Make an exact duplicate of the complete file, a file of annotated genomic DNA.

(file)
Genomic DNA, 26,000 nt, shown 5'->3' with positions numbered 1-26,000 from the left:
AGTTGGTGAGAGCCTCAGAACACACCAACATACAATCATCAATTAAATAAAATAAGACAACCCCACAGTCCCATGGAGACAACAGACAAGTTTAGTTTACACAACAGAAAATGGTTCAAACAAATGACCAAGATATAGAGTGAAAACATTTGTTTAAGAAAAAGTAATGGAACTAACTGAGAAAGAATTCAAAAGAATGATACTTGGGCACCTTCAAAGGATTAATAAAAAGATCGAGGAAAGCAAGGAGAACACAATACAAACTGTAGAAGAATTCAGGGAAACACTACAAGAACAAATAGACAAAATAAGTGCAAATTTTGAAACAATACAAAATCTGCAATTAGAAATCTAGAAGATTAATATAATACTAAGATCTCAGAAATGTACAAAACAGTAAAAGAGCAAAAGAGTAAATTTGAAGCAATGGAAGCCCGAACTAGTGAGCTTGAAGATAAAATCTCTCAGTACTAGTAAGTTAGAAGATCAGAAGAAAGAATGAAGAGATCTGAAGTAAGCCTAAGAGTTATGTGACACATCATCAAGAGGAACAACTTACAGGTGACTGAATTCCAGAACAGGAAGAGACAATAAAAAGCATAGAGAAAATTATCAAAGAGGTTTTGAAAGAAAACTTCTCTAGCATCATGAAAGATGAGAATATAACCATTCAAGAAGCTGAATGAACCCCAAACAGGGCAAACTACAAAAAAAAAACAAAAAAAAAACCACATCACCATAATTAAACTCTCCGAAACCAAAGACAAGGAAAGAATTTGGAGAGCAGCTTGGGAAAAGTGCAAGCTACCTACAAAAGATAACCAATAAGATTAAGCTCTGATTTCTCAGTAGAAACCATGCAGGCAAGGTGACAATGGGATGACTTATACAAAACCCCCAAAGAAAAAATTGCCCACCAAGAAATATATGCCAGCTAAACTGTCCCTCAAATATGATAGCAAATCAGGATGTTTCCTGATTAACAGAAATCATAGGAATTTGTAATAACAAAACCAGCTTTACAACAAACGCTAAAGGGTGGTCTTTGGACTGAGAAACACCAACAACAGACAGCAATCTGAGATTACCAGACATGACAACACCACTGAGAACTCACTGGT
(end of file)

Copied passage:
Genomic DNA, 26,000 nt, shown 5'->3' with positions numbered 1-26,000 from the left:
AGTTGGTGAGAGCCTCAGAACACACCAACATACAATCATCAATTAAATAAAATAAGACAACCCCACAGTCCCATGGAGACAACAGACAAGTTTAGTTTACACAACAGAAAATGGTTCAAACAAATGACCAAGATATAGAGTGAAAACATTTGTTTAAGAAAAAGTAATGGAACTAACTGAGAAAGAATTCAAAAGAATGATACTTGGGCACCTTCAAAGGATTAATAAAAAGATCGAGGAAAGCAAGGAGAACACAATACAAACTGTAGAAGAATTCAGGGAAACACTACAAGAACAAATAGACAAAATAAGTGCAAATTTTGAAACAATACAAAATCTGCAATTAGAAATCTAGAAGATTAATATAATACTAAGATCTCAGAAATGTACAAAACAGTAAAAGAGCAAAAGAGTAAATTTGAAGCAATGGAAGCCCGAACTAGTGAGCTTGAAGATAAAATCTCTCAGTACTAGTAAGTTAGAAGATCAGAAGAAAGAATGAAGAGATCTGAAGTAAGCCTAAGAGTTATGTGACACATCATCAAGAGGAACAACTTACAGGTGACTGAATTCCAGAACAGGAAGAGACAATAAAAAGCATAGAGAAAATTATCAAAGAGGTTTTGAAAGAAAACTTCTCTAGCATCATGAAAGATGAGAATATAACCATTCAAGAAGCTGAATGAACCCCAAACAGGGCAAACTACAAAAAAAAAACAAAAAAAAAACCACATCACCATAATTAAACTCTCCGAAACCAAAGACAAGGAAAGAATTTGGAGAGCAGCTTGGGAAAAGTGCAAGCTACCTACAAAAGATAACCAATAAGATTAAGCTCTGATTTCTCAGTAGAAACCATGCAGGCAAGGTGACAATGGGATGACTTATACAAAACCCCCAAAGAAAAAATTGCCCACCAAGAAATATATGCCAGCTAAACTGTCCCTCAAATATGATAGCAAATCAGGATGTTTCCTGATTAACAGAAATCATAGGAATTTGTAATAACAAAACCAGCTTTACAACAAACGCTAAAGGGTGGTCTTTGGACTGAGAAACACCAACAACAGACAGCAATCTGAGATTACCAGACATGACAACACCACTGAGAACTCACTGGT